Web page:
Another day, yet another taxi strike in downtown Toronto, clogging up streets and disrupting traffic, all with the intent to convince us that Uber, a technological gizmo undercutting a once-robust monopoly, is evil. Their hatred has risen to such a point that, earlier Wednesday afternoon, one taxi driver, upon seeing a car he believed was an Uber vehicle, attempted to bash the driver-side window in with his fist. When the driver of the car began to make a hasty getaway, the cabbie clung to the side of the vehicle, and was dragged toward the intersection of Queen and Bay. The cab driver in question compared Uber to the so-called Islamic State, the extremist Islamic fundamentalist cult. News cameras captured it all.
The whole exercise was, as Robyn Urback at the National Post rightly pointed out, a public relations disaster. There is perhaps no quicker way to convince Torontonians—or anyone—that Uber might be a better alternative than to watch those trying to uphold the status quo (that is, the cab drivers) behave like lunatics and, more simply, make life tougher for everyone. After all, Uber’s main attraction is its simplicity: you hail a car on your smartphone, you don’t have to tip and, most important, you pay less in the end.
And yet, one might sympathize with the cabbies’ frustrations. They, like those in the hotel industry are with AirBnB, fighting a sub-economy—one just beyond the reaches of governmental interference, and where businesses don’t rely on traditional infrastructure to thrive. Uber, it should be remembered, isn’t a business in the way we usually think of businesses—certainly not car services. Uber isn’t really anything at all. It’s just a medium through which someone with a car connects with someone who needs to go somewhere. Put this way, what exactly would government be regulating?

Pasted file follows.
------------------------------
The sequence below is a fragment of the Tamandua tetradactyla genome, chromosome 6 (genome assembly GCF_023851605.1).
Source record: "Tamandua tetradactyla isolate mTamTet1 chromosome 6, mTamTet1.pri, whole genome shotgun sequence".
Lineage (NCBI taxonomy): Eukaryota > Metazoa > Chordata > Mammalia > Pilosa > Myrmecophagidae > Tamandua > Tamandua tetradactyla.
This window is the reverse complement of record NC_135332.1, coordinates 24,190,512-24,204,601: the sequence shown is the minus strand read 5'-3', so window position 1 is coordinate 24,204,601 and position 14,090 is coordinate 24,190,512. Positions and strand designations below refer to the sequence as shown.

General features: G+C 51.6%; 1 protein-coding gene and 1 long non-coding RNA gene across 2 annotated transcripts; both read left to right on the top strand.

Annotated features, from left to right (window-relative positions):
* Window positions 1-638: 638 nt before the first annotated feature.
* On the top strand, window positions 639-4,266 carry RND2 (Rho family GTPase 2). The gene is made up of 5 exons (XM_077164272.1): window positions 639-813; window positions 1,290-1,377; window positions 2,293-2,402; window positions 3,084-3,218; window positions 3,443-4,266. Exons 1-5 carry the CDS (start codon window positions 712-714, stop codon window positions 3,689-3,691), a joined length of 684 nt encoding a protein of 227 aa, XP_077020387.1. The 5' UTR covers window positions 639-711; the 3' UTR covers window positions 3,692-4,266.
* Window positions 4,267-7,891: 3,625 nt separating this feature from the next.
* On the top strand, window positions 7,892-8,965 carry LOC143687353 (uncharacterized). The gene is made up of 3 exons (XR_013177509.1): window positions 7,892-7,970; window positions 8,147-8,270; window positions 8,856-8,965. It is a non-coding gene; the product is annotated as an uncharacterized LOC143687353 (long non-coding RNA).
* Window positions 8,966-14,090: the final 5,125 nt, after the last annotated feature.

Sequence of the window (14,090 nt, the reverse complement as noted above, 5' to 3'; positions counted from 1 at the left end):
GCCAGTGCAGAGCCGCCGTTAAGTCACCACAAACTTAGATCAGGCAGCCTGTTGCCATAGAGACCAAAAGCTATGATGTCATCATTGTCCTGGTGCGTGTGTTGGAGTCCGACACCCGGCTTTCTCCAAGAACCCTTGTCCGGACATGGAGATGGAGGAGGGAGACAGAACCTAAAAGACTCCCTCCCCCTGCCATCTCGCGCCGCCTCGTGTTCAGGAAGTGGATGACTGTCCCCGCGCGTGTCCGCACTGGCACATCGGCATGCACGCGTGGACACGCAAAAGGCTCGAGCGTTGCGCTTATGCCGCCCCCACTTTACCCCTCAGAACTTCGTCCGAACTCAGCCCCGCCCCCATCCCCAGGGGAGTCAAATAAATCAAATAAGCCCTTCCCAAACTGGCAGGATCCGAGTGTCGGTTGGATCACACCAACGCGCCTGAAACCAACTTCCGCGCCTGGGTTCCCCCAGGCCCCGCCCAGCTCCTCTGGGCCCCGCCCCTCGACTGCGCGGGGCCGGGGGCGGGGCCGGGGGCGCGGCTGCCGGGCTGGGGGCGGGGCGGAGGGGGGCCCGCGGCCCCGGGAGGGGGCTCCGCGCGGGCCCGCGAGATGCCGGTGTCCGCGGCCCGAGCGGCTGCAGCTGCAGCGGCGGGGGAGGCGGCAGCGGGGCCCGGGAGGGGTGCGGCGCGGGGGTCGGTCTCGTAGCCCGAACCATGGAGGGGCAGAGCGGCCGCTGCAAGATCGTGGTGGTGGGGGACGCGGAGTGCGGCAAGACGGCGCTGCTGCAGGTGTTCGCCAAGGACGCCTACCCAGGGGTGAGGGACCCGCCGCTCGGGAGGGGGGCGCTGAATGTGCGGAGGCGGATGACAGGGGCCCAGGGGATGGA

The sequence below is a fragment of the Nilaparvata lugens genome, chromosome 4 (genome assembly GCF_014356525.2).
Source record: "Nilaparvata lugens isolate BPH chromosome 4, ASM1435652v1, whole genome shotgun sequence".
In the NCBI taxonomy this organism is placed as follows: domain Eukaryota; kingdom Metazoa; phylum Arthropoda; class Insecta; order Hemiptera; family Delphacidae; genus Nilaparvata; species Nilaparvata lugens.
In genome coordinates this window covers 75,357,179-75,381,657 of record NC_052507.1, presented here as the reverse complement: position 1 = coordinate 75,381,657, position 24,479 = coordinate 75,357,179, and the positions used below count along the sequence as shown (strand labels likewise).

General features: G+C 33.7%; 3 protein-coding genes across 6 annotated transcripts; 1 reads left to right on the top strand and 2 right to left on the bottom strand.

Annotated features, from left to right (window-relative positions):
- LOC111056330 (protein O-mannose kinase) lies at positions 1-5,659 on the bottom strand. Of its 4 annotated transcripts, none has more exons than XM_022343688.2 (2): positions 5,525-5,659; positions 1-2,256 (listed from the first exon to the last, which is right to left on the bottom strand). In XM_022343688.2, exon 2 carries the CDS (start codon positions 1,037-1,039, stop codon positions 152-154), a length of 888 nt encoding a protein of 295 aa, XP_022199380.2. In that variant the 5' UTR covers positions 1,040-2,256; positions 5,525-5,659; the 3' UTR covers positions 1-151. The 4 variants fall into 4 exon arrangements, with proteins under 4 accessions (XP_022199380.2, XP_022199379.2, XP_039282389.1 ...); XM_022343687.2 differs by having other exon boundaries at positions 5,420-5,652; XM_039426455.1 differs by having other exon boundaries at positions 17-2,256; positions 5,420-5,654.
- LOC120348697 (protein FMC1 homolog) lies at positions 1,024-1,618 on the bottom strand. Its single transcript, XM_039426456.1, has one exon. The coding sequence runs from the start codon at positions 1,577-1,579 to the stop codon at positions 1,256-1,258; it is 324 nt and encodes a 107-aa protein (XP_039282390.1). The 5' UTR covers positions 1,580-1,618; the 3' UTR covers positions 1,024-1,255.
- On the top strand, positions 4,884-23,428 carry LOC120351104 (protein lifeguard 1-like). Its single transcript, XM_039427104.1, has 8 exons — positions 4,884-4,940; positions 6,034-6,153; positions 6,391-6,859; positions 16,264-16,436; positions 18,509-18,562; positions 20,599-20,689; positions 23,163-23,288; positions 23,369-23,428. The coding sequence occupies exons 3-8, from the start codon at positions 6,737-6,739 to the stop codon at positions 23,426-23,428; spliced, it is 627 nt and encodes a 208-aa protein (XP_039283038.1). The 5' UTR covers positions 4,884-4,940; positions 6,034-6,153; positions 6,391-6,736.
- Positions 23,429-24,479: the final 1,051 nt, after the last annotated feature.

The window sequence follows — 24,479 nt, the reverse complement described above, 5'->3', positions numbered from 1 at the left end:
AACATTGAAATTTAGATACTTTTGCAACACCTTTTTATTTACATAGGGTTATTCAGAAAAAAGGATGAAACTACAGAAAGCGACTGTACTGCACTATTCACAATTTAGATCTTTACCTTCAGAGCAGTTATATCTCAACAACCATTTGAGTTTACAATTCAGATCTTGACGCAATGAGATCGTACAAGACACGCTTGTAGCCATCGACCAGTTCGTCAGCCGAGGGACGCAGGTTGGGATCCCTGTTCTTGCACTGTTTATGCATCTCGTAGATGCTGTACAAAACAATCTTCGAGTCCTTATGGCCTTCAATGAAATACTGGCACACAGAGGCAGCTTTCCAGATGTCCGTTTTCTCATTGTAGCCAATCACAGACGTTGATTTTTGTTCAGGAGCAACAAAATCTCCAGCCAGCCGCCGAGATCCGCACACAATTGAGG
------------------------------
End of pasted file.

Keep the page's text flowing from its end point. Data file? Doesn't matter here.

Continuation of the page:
Case in point: when, earlier this fall, Toronto’s city hall voted to bring Uber under by-law regulation (requiring Uber to apply as a taxi or limousine brokerage), and make Uber connect riders only with licensed cabs, Uber Canada’s general manager said they “have no intention of complying with that request.” Why not? Perhaps because even if cities like Toronto fine Uber drivers for non-compliance, police “aren’t able to prove that a transaction took place.”
The cab drivers’ hopes for government intervention are dashed further when you consider simple modern politics. Ingrained in voters minds, for better or worse, is the idea that a government ought to be voter- (read: consumer) friendly. What mayor or city councillor vying for re-election will take a stand against a product people love? Especially when opposing it means defending something most people kind of hate?
So what is to be done? If the government can’t do much, is there any way to stop Uber? Perhaps not. Certainly not, it appears anyway, from the outside. But what about from within?
Get into any Uber car and the driver will likely tell you that working for Uber is a great way to buttress another income they earn elsewhere. In fact, usually conversations with Uber drivers, if they happen, are upbeat. In a way, they ought to be: the driver wants a good rating and so does the passenger. But elsewhere, some drivers have expressed annoyance with Uber and its almighty algorithm.